The appellant is authorised under Section 19(4) to alter the scheme subject to the sub-sections (5) and (6). Section 19(6) stipulates that if acquisition of additional land is required over and above the details that were furnished by the appellant under Section 18, and otherwise than by agreement with the person whose land is proposed to be acquired, the procedure stipulated in Section 17 and 18 shall be followed.
15. The BDA Act was enacted with the purpose of establishing a development authority for the development of the city of Bangalore and adjacent areas. Sections 17, 18 and 19 stipulate the mechanism that must be followed by the appellant leading up to the grant of government sanction for a scheme formulated under Section 15. The purpose underlying Section 17 is to grant to both the Corporation and the persons whose lands are proposed to be acquired an opportunity to file their objections to the proposed scheme and the acquisition of land required for the execution of the project.
Though the land proposed to be acquired for the scheme is stipulated in the preliminary notification under Section 17, the provision to forward to the Corporation a copy as well as serve notices to persons whose lands are proposed to be acquired sub-serves the principles of natural justice where an affected party is extended the right to object to a proposed scheme.
16. Upon the receipt of suggestions and objections, if any, the appellant may modify the scheme in accordance with the suggestions received and thereafter forward to the Government the scheme for the grant of sanction. However, it is only upon the grant of sanction by the Government under Section 18(3), that a final notification under Section 19 is issued. It is only upon the grant of sanction by the Government that a proposed scheme is deemed to be finalized and carried into effect.
17. The 2006 Notification stipulates an obligation to commence the EIA process once a prospective site is identified and before the commencement of any construction or preparation of land. It may be possible that following the formulation of a scheme under Section 15 and the issuance of a preliminary notification under Section 17, government sanction is denied or the appellant drops the proposed scheme prior to the grant of sanction or the issuance of the final notification.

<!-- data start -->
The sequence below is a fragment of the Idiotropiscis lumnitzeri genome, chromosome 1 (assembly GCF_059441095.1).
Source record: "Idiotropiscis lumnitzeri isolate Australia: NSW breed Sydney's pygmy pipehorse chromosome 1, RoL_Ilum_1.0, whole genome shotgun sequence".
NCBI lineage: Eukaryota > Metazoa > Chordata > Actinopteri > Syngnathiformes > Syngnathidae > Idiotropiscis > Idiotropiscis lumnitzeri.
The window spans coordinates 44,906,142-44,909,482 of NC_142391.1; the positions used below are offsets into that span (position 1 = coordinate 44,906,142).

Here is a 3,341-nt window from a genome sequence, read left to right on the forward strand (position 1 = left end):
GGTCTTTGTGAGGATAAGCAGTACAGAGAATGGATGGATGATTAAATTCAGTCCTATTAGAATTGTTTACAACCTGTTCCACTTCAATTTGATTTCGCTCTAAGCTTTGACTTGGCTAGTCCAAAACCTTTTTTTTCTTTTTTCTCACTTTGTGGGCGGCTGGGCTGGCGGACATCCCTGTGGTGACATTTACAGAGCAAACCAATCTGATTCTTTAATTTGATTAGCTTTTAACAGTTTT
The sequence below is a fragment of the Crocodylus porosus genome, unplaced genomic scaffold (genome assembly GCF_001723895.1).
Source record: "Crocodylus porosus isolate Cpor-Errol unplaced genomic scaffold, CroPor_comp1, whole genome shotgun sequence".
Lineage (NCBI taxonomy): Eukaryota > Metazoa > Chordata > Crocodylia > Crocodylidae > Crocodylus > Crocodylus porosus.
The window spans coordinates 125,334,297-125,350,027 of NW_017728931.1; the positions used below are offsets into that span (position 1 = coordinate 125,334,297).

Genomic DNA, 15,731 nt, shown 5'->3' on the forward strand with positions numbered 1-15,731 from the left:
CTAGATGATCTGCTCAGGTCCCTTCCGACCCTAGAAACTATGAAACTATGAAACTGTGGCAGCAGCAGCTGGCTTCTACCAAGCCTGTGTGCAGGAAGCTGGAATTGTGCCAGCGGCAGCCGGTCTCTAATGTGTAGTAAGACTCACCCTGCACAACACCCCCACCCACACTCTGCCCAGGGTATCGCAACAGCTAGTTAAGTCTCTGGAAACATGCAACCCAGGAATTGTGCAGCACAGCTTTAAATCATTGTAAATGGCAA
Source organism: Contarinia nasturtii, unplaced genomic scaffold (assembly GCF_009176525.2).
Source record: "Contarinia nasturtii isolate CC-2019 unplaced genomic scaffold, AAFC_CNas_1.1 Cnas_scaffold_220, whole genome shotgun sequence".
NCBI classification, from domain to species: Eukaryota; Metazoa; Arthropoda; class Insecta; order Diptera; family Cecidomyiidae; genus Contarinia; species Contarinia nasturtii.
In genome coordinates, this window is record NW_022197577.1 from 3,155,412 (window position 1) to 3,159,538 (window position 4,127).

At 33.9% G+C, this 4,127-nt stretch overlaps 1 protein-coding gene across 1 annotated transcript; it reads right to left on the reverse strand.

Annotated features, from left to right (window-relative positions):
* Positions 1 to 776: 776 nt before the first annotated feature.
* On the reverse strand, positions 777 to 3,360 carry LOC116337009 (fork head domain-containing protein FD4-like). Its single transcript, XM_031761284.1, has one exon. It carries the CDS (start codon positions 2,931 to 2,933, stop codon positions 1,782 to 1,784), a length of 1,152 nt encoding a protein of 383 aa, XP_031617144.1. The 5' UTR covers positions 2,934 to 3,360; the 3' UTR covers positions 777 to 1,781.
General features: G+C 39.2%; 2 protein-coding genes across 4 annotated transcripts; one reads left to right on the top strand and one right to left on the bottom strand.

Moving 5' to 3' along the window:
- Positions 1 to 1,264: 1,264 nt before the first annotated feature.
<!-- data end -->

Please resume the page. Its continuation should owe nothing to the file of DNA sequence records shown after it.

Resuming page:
In such situations, if it were held that it is the issuance of the preliminary notification identifying the proposed site for the project that marked the commencement of the project for the purposes of the 2006 Notification, the appellant would be under an obligation to carry out the EIA process for a proposed scheme which may not eventually materialize.
18. The EIA process under the 2006 Notification serves as a balance between development and protection of the environment: there is no trade-off between the two. In laying down a detailed procedure for the grant of an EC, the 2006 notification attempts to bridge the perceived gap between the protection of the environment and development.
The basic postulate of the 2006 Notification is that the path which is prescribed for disclosures, studies, gathering data, consultation and appraisal is designed in a manner that would secure decision making which is transparent, responsive and inclusive. While the BDA Act was enacted with the purpose of establishing a development authority for the development of the city of Bangalore and adjacent areas, the 2006 Notification embodies the notion that the development agenda of the nation must be carried out in compliance with norms stipulated for the protection of the environment and its complexities.
The BDA Act and the 2006 Notification operate in different fields. It cannot be said that a site is deemed identified for the purpose of triggering the obligations under the 2006 Notification upon the issuance of a preliminary notification under Section 17 of the BDA Act. Adopting a contrary interpretation would lead to the absurd result where a project proponent is obligated to carry out the EIA process for a scheme even prior to the grant of government sanction and a final notification carrying into effect the proposed scheme.